Look at a recent case where the FAA Administrator took enforcement action against a Private Pilot. The Private Pilot in question got a telephone call in the middle of the night from a neighbor. The neighbor had discovered that his father had fallen ill and wanted the Private Pilot to immediately fly him to see the sick father. The Private Pilot packed up and together with the neighbor took off at 4 a.m. on a mission of mercy. On the way to the airport the Private Pilot asked the neighbor to share expenses of the flight, which the neighbor gladly did at the time. But later, the neighbor thought the shared cost of the flight was excessive and called the FAA and asked a question about how much an airplane would cost to fly. The end result was an FAA issued emergency revocation of the Private Pilot's certificate.

LEGAL BREAKDOWN -- Beyond What Meets The Eye
During the investigation of this Private Pilot, the FAA turned up two other flights that they felt were violations. One took place when the Private Pilot flew in a guest speaker to his child's school science fair. The Private Pilot took a tax deduction for the flight on the basis that the cost of the flight was his donation to a charity. The other flight in question involved the transportation of an elderly lady across the state to consult with a physician about her medical treatment. Maybe this guy should have been nominated for citizen of the year! But the FAA didn't see it that way.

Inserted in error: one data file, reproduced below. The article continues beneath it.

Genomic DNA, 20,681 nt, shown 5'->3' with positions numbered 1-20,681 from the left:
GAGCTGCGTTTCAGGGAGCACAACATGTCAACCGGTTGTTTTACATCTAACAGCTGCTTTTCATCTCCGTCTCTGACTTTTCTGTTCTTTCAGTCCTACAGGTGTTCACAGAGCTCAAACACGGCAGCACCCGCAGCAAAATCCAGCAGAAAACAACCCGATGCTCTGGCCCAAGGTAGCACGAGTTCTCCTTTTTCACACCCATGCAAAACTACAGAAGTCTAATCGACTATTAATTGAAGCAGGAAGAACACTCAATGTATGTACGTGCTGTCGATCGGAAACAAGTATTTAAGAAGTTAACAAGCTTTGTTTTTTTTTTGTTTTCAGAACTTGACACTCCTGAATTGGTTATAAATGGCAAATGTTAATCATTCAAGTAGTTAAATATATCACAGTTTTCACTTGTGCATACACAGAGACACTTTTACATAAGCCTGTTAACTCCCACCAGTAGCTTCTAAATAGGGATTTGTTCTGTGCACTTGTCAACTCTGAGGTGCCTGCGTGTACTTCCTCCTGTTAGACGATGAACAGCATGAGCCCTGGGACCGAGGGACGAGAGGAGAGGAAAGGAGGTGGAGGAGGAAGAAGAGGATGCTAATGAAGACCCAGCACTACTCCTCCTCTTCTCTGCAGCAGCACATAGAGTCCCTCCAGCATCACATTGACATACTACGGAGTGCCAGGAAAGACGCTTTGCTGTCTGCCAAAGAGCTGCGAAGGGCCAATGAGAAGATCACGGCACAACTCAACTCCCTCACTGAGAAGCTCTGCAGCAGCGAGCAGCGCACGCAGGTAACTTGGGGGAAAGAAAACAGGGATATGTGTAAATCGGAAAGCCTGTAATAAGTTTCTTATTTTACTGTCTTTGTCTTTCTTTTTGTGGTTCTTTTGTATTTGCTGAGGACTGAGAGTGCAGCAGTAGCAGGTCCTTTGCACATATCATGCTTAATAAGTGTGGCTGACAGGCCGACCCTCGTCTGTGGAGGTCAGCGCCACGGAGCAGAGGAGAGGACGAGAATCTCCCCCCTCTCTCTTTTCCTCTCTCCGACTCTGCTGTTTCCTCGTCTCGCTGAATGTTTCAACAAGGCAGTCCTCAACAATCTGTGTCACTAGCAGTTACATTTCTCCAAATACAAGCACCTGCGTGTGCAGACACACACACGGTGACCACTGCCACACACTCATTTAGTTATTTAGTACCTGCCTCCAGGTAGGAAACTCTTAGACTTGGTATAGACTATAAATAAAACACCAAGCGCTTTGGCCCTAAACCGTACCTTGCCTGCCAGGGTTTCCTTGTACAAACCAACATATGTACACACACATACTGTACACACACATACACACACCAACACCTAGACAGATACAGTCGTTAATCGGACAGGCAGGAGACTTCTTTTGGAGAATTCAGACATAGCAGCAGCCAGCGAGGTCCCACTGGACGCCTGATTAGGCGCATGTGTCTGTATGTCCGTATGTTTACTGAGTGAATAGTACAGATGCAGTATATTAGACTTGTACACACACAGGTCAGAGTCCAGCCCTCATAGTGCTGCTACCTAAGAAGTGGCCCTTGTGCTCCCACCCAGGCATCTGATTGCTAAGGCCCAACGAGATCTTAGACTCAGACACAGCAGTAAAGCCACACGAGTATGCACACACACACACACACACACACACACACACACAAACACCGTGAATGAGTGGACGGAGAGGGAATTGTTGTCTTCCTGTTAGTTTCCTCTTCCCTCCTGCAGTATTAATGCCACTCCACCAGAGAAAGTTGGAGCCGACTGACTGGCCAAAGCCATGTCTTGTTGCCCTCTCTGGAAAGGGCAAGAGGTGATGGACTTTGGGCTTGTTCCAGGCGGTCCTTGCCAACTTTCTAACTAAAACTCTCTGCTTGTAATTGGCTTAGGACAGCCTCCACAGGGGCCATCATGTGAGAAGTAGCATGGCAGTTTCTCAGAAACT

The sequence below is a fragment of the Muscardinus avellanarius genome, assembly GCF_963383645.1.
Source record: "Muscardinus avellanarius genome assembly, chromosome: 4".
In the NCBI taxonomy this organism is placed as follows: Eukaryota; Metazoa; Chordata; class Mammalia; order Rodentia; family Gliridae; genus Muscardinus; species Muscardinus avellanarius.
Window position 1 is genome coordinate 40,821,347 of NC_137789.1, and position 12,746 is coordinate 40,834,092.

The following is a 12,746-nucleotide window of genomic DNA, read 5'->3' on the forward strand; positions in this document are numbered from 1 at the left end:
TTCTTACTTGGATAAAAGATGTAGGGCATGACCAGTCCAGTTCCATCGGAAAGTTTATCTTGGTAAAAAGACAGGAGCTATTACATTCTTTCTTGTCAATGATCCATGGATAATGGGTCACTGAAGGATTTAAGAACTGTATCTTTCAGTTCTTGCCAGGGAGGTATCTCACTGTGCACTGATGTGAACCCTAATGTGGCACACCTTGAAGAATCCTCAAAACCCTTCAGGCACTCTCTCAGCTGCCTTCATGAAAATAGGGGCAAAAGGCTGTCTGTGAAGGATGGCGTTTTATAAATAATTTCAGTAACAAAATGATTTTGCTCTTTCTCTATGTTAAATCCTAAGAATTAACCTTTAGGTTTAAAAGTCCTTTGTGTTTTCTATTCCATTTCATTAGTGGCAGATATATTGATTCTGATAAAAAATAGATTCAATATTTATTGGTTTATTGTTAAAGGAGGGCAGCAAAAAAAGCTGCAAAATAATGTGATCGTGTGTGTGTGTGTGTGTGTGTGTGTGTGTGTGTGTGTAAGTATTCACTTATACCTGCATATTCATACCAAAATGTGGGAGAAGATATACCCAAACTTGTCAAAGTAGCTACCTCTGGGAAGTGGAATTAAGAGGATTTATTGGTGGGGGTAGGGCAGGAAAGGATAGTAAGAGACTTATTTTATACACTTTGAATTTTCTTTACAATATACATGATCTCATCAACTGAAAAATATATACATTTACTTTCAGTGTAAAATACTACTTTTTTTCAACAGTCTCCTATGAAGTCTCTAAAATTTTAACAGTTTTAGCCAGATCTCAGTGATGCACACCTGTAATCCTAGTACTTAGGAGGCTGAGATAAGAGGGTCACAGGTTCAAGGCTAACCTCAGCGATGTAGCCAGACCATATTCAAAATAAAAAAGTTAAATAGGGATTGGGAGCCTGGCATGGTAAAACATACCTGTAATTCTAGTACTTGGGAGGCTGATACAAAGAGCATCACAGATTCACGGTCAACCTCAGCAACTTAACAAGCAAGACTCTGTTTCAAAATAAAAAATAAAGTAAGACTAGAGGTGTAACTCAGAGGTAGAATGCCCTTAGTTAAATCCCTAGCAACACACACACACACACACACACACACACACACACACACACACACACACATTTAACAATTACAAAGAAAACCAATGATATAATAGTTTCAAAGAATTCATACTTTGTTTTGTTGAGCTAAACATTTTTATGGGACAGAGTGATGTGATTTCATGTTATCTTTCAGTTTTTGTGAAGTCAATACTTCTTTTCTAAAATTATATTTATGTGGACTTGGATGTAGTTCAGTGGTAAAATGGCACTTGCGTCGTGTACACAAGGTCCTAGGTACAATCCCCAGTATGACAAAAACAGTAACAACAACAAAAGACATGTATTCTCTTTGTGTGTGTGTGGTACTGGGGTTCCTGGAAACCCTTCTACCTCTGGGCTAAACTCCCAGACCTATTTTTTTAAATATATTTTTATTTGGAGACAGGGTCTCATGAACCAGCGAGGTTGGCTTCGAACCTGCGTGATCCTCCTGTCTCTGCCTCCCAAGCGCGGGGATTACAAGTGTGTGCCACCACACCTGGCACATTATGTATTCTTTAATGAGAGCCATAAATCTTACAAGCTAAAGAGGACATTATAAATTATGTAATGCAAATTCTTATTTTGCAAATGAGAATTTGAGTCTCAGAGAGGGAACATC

IN THE EYE OF THE BEHOLDER
In the case of each flight, the FAA charged that the Private Pilot accepted compensation in the form of money or tax advantage that was outside the law. The FAA believed that the original intent of each flight was to transport another person -- the only reason the flights were taken in the first place was to carry a passenger. If the passenger had not needed transportation the flight would not have been made at all ... the way the FAA saw it, anyway. The Private Pilot had not originally planned on making these flights, so shared expenses in these cases were illegal compensation. A judge agreed with the FAA (Docket number SE-12735) and suspended the Private Pilot's certificate for 180 days.

TRUE INTENT
You are saying now, 'How can the FAA possibly know my true intent on any flight?' The answer is, obviously, that they really can't. If you really want to, you can argue these rules back and forth until we all run out of breath. But you should be careful -- and honorable -- and use your Private Pilot Certificate for the purpose it was intended. The FAA knows that people violate the shared expense rule everyday... maybe that's why they are so eager to go after the ones they do catch!

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About This Author:
Paul A. Craig is a Gold Seal Multiengine and Instrument Flight Instructor. He currently holds a total of 11 Flight Certificates including his ATP. Craig is a previous winner of the North Carolina and Tennessee Flight Instructor of the Year award, the NCVT Outstanding Teacher award and has served as the regional representative of the National Air and Space Museum. Craig is an FAA Aviation Safety Counselor and the author of eight books, including Pilot In Command, The Killing Zone: How and Why Pilots Die, and Controlling Pilot Error: Situational Awareness (all from McGraw Hill).